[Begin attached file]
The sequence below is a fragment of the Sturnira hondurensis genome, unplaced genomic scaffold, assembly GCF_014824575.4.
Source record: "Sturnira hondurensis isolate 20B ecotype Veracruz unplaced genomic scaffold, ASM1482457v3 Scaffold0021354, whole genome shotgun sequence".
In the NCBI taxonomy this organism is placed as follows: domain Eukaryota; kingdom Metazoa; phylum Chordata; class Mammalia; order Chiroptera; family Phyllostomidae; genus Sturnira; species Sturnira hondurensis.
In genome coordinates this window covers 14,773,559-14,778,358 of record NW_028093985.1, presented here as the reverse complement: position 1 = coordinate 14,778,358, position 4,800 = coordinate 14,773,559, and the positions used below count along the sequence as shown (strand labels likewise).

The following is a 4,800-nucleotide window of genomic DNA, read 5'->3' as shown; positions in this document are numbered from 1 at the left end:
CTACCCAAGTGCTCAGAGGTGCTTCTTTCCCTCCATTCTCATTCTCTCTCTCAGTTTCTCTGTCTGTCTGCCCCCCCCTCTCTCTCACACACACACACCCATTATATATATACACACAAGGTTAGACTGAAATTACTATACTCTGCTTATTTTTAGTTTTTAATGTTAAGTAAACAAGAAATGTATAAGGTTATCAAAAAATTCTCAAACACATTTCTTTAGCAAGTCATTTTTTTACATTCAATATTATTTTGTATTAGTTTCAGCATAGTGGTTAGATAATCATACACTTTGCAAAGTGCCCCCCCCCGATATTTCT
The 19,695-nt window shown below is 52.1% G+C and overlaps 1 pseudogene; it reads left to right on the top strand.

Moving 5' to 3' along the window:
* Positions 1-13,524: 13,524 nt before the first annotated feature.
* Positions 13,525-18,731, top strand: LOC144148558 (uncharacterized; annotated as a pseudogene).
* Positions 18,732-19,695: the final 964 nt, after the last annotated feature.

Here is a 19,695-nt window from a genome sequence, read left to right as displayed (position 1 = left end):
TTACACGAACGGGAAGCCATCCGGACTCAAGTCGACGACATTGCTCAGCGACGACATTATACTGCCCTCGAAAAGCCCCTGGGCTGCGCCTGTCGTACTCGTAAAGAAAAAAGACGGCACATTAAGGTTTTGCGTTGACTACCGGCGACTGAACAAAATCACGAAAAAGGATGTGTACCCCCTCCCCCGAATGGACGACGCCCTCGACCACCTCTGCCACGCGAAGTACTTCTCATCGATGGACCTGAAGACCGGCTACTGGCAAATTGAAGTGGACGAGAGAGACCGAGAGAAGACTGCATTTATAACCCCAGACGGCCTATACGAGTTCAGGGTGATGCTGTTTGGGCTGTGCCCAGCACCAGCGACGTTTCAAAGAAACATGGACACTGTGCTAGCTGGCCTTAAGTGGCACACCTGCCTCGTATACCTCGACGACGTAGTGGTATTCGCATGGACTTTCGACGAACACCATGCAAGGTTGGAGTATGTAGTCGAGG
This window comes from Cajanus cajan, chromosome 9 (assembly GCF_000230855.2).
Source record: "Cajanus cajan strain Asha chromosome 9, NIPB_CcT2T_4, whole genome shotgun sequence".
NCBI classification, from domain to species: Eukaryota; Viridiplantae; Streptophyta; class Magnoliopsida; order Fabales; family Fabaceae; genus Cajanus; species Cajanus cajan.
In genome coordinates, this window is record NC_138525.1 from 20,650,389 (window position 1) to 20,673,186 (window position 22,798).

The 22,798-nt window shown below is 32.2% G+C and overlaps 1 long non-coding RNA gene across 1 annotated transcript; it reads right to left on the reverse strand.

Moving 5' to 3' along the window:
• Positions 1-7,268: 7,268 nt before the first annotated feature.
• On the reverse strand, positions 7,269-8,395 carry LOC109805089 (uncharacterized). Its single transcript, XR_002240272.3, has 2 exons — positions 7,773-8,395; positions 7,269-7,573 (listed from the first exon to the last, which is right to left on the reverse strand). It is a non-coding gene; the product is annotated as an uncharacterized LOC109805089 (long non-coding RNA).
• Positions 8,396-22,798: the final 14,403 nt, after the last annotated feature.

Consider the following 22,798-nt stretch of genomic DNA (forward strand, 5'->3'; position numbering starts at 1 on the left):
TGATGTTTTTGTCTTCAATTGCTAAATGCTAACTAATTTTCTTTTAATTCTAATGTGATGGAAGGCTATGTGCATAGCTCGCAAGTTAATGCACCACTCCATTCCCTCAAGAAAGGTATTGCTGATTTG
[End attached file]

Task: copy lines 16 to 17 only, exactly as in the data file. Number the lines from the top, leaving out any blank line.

NCBI classification, from domain to species: Eukaryota; Viridiplantae; Streptophyta; class Magnoliopsida; order Fabales; family Fabaceae; genus Cajanus; species Cajanus cajan.
In genome coordinates, this window is record NC_138525.1 from 20,650,389 (window position 1) to 20,673,186 (window position 22,798).